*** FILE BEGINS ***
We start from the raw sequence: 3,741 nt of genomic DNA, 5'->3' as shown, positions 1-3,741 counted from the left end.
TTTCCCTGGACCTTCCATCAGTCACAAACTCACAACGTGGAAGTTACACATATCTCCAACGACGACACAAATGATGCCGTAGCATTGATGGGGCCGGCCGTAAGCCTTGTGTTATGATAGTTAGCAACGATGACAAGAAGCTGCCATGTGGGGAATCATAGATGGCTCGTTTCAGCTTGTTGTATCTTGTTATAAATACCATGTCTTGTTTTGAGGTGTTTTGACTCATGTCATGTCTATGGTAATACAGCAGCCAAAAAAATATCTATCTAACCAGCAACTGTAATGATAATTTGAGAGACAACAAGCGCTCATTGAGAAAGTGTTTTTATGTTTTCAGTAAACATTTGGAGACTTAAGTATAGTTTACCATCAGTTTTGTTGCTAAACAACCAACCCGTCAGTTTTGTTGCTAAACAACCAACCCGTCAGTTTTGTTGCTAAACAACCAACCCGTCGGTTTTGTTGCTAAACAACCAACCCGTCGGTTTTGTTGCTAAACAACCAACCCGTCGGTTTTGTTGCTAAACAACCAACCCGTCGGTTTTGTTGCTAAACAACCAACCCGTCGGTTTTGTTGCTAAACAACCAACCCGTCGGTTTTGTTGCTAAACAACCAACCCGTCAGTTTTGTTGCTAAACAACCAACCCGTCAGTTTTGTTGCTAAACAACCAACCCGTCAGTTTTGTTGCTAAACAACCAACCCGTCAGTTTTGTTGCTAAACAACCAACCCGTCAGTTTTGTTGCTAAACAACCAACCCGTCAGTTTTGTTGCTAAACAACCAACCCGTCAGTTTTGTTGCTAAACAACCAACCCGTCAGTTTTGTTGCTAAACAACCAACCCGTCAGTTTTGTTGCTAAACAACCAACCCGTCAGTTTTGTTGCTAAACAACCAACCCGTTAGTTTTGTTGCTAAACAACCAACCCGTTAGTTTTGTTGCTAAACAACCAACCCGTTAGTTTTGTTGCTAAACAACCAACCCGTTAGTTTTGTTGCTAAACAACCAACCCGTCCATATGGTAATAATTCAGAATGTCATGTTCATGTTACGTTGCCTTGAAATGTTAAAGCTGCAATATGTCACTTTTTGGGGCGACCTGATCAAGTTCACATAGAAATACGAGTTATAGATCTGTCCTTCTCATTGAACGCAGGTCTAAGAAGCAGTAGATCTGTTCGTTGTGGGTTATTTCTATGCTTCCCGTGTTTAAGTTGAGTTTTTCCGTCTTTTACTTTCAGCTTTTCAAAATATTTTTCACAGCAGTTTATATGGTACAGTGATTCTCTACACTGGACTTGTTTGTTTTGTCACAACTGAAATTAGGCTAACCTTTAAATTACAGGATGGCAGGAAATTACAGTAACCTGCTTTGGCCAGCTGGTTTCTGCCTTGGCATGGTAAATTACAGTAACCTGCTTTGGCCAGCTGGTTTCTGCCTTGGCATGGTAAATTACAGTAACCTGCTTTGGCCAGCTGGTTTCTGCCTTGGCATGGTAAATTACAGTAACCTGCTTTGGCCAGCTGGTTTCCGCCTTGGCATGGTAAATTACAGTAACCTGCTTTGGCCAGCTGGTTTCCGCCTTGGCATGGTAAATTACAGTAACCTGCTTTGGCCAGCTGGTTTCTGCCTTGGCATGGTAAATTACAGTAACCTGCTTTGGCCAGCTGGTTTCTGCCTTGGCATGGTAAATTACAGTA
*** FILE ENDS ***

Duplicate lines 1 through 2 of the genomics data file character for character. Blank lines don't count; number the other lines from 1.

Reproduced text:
We start from the raw sequence: 3,741 nt of genomic DNA, 5'->3' as shown, positions 1-3,741 counted from the left end.
TTTCCCTGGACCTTCCATCAGTCACAAACTCACAACGTGGAAGTTACACATATCTCCAACGACGACACAAATGATGCCGTAGCATTGATGGGGCCGGCCGTAAGCCTTGTGTTATGATAGTTAGCAACGATGACAAGAAGCTGCCATGTGGGGAATCATAGATGGCTCGTTTCAGCTTGTTGTATCTTGTTATAAATACCATGTCTTGTTTTGAGGTGTTTTGACTCATGTCATGTCTATGGTAATACAGCAGCCAAAAAAATATCTATCTAACCAGCAACTGTAATGATAATTTGAGAGACAACAAGCGCTCATTGAGAAAGTGTTTTTATGTTTTCAGTAAACATTTGGAGACTTAAGTATAGTTTACCATCAGTTTTGTTGCTAAACAACCAACCCGTCAGTTTTGTTGCTAAACAACCAACCCGTCAGTTTTGTTGCTAAACAACCAACCCGTCGGTTTTGTTGCTAAACAACCAACCCGTCGGTTTTGTTGCTAAACAACCAACCCGTCGGTTTTGTTGCTAAACAACCAACCCGTCGGTTTTGTTGCTAAACAACCAACCCGTCGGTTTTGTTGCTAAACAACCAACCCGTCGGTTTTGTTGCTAAACAACCAACCCGTCAGTTTTGTTGCTAAACAACCAACCCGTCAGTTTTGTTGCTAAACAACCAACCCGTCAGTTTTGTTGCTAAACAACCAACCCGTCAGTTTTGTTGCTAAACAACCAACCCGTCAGTTTTGTTGCTAAACAACCAACCCGTCAGTTTTGTTGCTAAACAACCAACCCGTCAGTTTTGTTGCTAAACAACCAACCCGTCAGTTTTGTTGCTAAACAACCAACCCGTCAGTTTTGTTGCTAAACAACCAACCCGTCAGTTTTGTTGCTAAACAACCAACCCGTTAGTTTTGTTGCTAAACAACCAACCCGTTAGTTTTGTTGCTAAACAACCAACCCGTTAGTTTTGTTGCTAAACAACCAACCCGTTAGTTTTGTTGCTAAACAACCAACCCGTCCATATGGTAATAATTCAGAATGTCATGTTCATGTTACGTTGCCTTGAAATGTTAAAGCTGCAATATGTCACTTTTTGGGGCGACCTGATCAAGTTCACATAGAAATACGAGTTATAGATCTGTCCTTCTCATTGAACGCAGGTCTAAGAAGCAGTAGATCTGTTCGTTGTGGGTTATTTCTATGCTTCCCGTGTTTAAGTTGAGTTTTTCCGTCTTTTACTTTCAGCTTTTCAAAATATTTTTCACAGCAGTTTATATGGTACAGTGATTCTCTACACTGGACTTGTTTGTTTTGTCACAACTGAAATTAGGCTAACCTTTAAATTACAGGATGGCAGGAAATTACAGTAACCTGCTTTGGCCAGCTGGTTTCTGCCTTGGCATGGTAAATTACAGTAACCTGCTTTGGCCAGCTGGTTTCTGCCTTGGCATGGTAAATTACAGTAACCTGCTTTGGCCAGCTGGTTTCTGCCTTGGCATGGTAAATTACAGTAACCTGCTTTGGCCAGCTGGTTTCCGCCTTGGCATGGTAAATTACAGTAACCTGCTTTGGCCAGCTGGTTTCCGCCTTGGCATGGTAAATTACAGTAACCTGCTTTGGCCAGCTGGTTTCTGCCTTGGCATGGTAAATTACAGTAACCTGCTTTGGCCAGCTGGTTTCTGCCTTGGCATGGTAAATTACAGTA